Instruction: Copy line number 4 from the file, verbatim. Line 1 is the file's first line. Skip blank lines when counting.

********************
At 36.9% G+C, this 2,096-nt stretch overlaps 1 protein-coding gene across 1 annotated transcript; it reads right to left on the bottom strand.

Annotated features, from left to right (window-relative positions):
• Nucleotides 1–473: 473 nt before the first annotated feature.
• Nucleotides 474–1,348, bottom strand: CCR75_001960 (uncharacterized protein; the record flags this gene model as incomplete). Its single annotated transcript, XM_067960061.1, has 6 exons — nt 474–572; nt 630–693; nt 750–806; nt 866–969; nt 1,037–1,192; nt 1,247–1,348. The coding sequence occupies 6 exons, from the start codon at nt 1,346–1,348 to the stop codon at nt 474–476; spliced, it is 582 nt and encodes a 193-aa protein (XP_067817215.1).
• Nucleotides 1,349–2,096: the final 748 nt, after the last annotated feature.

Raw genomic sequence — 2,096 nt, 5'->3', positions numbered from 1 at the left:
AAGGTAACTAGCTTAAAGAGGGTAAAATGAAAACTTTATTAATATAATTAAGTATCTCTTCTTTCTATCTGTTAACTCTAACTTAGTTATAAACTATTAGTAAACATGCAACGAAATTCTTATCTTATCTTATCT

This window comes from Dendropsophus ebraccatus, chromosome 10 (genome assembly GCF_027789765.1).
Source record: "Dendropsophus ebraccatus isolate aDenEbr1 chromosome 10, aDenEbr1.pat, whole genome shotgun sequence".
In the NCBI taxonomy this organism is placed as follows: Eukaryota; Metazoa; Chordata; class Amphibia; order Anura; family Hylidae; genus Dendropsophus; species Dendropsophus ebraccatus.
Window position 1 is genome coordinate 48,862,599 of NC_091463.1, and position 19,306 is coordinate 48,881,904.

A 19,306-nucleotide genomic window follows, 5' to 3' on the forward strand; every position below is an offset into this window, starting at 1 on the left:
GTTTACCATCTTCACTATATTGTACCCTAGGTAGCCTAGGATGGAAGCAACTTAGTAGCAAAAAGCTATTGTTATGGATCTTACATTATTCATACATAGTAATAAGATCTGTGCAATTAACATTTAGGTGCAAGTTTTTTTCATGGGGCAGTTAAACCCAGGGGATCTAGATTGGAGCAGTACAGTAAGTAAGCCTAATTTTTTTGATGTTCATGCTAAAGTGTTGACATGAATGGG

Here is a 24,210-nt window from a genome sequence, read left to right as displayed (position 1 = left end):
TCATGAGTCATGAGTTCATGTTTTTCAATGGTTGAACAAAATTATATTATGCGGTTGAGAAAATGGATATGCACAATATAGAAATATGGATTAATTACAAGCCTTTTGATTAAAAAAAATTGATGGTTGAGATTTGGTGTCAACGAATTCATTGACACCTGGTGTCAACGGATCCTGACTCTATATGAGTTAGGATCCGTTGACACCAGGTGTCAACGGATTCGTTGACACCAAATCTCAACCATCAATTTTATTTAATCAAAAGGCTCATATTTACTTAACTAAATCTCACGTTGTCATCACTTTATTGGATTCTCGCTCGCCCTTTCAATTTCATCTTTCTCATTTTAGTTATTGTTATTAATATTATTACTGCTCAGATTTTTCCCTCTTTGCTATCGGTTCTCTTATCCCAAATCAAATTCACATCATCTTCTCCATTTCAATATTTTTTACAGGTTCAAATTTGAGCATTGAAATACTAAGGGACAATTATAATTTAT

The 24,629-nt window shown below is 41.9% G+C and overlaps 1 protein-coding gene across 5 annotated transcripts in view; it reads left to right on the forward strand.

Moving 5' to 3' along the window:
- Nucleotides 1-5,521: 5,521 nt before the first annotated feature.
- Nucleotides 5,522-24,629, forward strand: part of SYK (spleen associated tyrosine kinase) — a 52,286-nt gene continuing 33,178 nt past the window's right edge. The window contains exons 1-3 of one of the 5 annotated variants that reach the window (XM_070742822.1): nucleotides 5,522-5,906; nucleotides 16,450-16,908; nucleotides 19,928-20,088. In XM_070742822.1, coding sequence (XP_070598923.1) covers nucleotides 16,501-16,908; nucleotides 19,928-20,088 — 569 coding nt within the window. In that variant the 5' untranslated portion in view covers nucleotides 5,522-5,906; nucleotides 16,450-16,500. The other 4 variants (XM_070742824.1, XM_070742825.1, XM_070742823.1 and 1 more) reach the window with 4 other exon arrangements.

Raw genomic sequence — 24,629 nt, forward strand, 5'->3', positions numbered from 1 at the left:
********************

• Nucleotides 474–1,348, bottom strand: CCR75_001960 (uncharacterized protein; the record flags this gene model as incomplete). Its single annotated transcript, XM_067960061.1, has 6 exons — nt 474–572; nt 630–693; nt 750–806; nt 866–969; nt 1,037–1,192; nt 1,247–1,348. The coding sequence occupies 6 exons, from the start codon at nt 1,346–1,348 to the stop codon at nt 474–476; spliced, it is 582 nt and encodes a 193-aa protein (XP_067817215.1).